It is the other kinds, not the obsessed who will serve the other obsessed. I’m talking about the jerks who just must let you know that they know something. My first experience with this kind of idiot came in November of 1977. I had won tickets to an early preview screening of “Close Encounters of the Third Kind”. It was in one of the largest theatres in South Florida which held about 1,500 people. We get to the end where a fleet of small alien ships have made contact with humans on the top of Devil’s Tower. It is an exhilarating scene which feels like the payoff for what we have been watching. As the ships fly off you are made to think this is first contact. Then at this screening as loud as if he was using a megaphone some jerk says, “Here comes the big ship!” If I was sitting next to him, I would’ve whipped him with Twizzlers. When we were walking out my friends and I remarked about what a moron he was.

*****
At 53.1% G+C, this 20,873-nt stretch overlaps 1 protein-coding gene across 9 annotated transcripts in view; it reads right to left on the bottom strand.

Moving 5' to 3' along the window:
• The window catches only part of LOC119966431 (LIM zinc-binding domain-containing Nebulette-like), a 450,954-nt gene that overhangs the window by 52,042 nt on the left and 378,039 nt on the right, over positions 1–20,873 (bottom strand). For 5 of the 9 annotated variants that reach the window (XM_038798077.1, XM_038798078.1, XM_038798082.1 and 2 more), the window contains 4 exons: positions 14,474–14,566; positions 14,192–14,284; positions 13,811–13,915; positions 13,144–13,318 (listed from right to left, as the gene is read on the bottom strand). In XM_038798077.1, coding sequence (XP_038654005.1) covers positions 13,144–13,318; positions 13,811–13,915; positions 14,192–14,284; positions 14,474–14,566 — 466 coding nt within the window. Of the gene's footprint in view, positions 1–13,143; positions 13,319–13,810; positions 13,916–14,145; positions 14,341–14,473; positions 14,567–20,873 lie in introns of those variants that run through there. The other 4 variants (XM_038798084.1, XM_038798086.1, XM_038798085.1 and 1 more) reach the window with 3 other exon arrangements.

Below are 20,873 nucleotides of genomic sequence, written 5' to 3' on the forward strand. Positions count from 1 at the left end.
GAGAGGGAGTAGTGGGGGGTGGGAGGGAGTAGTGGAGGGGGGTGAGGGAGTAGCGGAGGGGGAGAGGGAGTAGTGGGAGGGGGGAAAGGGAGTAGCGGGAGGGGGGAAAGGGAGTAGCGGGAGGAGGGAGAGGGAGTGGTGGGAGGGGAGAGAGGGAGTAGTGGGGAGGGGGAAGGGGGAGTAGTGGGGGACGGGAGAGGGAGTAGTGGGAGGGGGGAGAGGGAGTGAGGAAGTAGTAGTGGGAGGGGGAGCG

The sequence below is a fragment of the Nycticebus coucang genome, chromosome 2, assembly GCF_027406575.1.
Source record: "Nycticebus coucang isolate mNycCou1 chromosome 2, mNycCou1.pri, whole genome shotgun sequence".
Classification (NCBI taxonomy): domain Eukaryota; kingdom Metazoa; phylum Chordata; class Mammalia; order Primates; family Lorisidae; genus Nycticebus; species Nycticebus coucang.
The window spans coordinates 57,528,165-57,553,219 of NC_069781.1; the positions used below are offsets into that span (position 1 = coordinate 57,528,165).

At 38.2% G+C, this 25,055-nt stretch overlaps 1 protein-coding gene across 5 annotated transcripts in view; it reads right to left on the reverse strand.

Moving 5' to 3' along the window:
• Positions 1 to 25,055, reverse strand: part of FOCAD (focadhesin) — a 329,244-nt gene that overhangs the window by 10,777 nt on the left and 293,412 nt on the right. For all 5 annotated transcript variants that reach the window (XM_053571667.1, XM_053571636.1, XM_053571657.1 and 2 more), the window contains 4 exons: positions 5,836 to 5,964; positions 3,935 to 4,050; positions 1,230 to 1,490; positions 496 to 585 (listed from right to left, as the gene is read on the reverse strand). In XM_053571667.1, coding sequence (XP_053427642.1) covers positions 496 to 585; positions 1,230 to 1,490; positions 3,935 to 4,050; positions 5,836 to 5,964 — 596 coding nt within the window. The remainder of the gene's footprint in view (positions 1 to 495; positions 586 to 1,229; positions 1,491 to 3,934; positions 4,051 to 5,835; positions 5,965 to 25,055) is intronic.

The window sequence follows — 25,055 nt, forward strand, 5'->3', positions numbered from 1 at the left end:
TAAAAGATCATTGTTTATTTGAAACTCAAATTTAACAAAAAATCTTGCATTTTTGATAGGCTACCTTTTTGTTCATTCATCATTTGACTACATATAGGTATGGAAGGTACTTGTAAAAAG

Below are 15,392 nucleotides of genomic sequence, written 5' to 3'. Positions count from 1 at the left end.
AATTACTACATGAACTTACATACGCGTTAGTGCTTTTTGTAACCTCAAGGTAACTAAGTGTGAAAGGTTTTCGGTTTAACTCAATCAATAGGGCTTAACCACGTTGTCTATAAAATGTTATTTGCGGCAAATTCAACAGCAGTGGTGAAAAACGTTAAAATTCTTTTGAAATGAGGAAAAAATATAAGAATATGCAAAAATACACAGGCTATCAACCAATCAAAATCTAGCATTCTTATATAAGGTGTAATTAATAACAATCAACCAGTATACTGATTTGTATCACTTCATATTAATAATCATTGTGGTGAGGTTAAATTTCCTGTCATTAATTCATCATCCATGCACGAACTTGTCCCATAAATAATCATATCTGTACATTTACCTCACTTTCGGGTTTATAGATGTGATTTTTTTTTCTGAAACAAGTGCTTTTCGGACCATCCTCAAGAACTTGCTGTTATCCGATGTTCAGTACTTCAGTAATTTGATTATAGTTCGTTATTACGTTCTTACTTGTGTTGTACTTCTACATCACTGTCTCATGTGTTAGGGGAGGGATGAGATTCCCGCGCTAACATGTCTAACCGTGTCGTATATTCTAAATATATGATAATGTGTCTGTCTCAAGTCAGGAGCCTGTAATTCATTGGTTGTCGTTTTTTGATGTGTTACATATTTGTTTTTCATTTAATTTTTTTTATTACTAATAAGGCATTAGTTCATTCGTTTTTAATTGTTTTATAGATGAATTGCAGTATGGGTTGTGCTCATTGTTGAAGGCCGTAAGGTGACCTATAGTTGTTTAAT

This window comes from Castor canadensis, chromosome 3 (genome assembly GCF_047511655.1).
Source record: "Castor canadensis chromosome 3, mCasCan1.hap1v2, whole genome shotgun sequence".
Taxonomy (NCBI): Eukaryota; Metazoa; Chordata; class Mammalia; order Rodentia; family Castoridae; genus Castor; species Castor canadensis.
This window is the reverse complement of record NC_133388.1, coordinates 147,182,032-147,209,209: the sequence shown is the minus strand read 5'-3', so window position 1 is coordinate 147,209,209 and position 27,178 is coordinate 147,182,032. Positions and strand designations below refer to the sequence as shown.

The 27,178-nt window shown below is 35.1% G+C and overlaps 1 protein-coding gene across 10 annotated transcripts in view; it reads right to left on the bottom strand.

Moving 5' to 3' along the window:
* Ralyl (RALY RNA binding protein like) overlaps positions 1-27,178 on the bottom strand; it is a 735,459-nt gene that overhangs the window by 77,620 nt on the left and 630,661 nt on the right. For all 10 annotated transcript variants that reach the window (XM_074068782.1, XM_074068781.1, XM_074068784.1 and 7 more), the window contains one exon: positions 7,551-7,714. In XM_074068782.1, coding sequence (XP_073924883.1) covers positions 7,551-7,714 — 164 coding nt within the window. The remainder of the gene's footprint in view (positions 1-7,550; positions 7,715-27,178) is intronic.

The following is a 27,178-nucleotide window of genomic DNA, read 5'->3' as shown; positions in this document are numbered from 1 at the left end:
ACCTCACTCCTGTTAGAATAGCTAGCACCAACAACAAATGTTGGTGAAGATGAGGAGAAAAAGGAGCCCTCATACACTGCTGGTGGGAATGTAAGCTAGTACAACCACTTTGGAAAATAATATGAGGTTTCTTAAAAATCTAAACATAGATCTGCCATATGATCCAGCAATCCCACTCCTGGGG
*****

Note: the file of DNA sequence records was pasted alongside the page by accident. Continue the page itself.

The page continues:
Those were pre-Internet days. Now it doesn’t have to be a loud-mouthed lout in the theatre. It can just be an idiot a thousand miles away who wants to ruin it for others. I don’t know when it got so bad. I know that nobody went around spoiling the key moment in “Star Wars: The Empire Strikes Back”. I prefaced every conversation with, “Have you seen it yet?” Because that is part of the communal experience of going to see a movie with a few hundred other people. My favorite time in the movie theatre has been that shared delight at a plot twist where everyone makes a noise.

Nowadays people can’t go visit their favorite internet sites for fear of having a plot point spoiled. I went on YouTube last night and because I have been watching Avengers: Endgame clips leading up to it the algorithm is going to put them at the top of the page. At 10pm near the end of the first day of showing there was a clip which someone had filmed off a movie screen titled with a key plot twist. If I could I’d turn them into the studio.

This has caused people to stay off the internet entirely until they see the movie. One set of idiots cause this. As much as I enjoy being a Geek in this period of time; those who live to put spoilers out aren’t Geeks they’re jerks.

Mark Behnke